Over the last week, spending time with visiting family, reading, and catching up on sleep and exercise have all been high on the priority list. Back in the spring of 2015 I tore my right rotator cuff and it generated quite a bit of scar tissue in my sub-scap. Since then I’ve been working to rehabilitate it, though admittedly not as diligently as I should be doing. So far the range of motion and strength in my shoulders are slowly getting back to normal, but not what it once was.
I really enjoy strength training, though I’m still a comparative novice. I enjoy training because it’s easily-measurable progress and there are no excuses to be had if you don’t complete the routine. Proper strength training and eating in a calorie surplus is how one strengthens muscles and bones. It’s an anabolic process, where the cells grow in size and the neural connections between the brain and the cells increases, thereby increasing the capacity of the cells to generate force. New tissues are created. The opposite process would be a catabolic process, where the body breaks down molecules into small molecules and releases energy. Running or exercising for an extended period of time generally results in catabolism, breaking down fat and muscle tissues to create energy for the body.
Anabolism is the growth of new muscle and bone tissue. Catabolism is the depletion of tissue to use for energy. The details are less critical, but the nomenclature of anabolic and catabolic processes are somewhat important to the story here.
At the gym one day last week I was speaking with one of the trainers there, John. He’s a super friendly guy from a large Chinese city who went to university in the USA and has been a personal trainer for the last half decade. I worked with him for half a dozen sessions this summer to help me with my rehab process. We were riffing back and forth about what I could focus on for the next year: rehabbing my shoulder further by focusing on range of motion, cutting weight so I can look my best at my wedding, or focusing on getting weights back where they used to be before the injury.
All three of these are equally realistic and compelling goals, but require vastly different plans to achieve them. The first would require a focus on stretching, yoga, and mobility with a calorie balance.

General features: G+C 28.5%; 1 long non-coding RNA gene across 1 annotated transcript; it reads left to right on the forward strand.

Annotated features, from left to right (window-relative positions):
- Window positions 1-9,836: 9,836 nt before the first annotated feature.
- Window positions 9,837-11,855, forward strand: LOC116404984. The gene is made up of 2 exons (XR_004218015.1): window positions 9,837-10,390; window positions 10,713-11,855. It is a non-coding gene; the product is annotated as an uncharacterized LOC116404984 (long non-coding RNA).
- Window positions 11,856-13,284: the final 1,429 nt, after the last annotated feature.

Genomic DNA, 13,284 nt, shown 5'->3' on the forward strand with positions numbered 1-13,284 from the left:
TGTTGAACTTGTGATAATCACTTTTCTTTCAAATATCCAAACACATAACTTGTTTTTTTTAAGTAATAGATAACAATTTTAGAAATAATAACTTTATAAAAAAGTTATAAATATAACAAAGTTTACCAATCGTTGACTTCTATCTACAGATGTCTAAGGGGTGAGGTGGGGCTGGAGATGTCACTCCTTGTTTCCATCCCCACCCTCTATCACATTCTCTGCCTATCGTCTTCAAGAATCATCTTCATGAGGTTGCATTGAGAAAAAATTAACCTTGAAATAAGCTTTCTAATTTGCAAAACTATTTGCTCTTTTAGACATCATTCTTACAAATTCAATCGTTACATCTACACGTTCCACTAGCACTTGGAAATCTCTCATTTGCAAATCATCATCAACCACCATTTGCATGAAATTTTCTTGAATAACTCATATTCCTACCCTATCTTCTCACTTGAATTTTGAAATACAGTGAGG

The second would require more cardio with a calorie deficit. The third would require more strength training with a calorie surplus. There’s no one perfect solution or plan, but it just depends on my goal.
Of course, me being me and naturally wanting everything all at once and yesterday, I asked, “Can’t I just do them all at the same time? Stretch, get fit, and strength train?" John replied, “Just decide what you want.” Immediately hearing Confucian-like wisdom through a veneer of bodybuilding brospeak, I laughed to myself.
Wanting him to share more, I asked, “What do you mean?"
He said, “You could try to do all three, but you probably wouldn’t see much progress in any of them then. Of course you’ll definitely be healthier if you go to the gym all the time, but you’ll probably end up about where you started at the end of the year. When you’re losing weight you’re also losing muscle. When you’re working on flexibility you will have trouble losing weight because the tissues need food to stay healthy and how do you say it? Stretchy? And when you’re gaining muscle you add fat. Just decide what you want."
Perhaps it’s a stretch to say this applies to everything in my life, but in that moment I sure felt like it did.
Walking home, I repeated John’s words to myself over and over.
"Just decide what you want."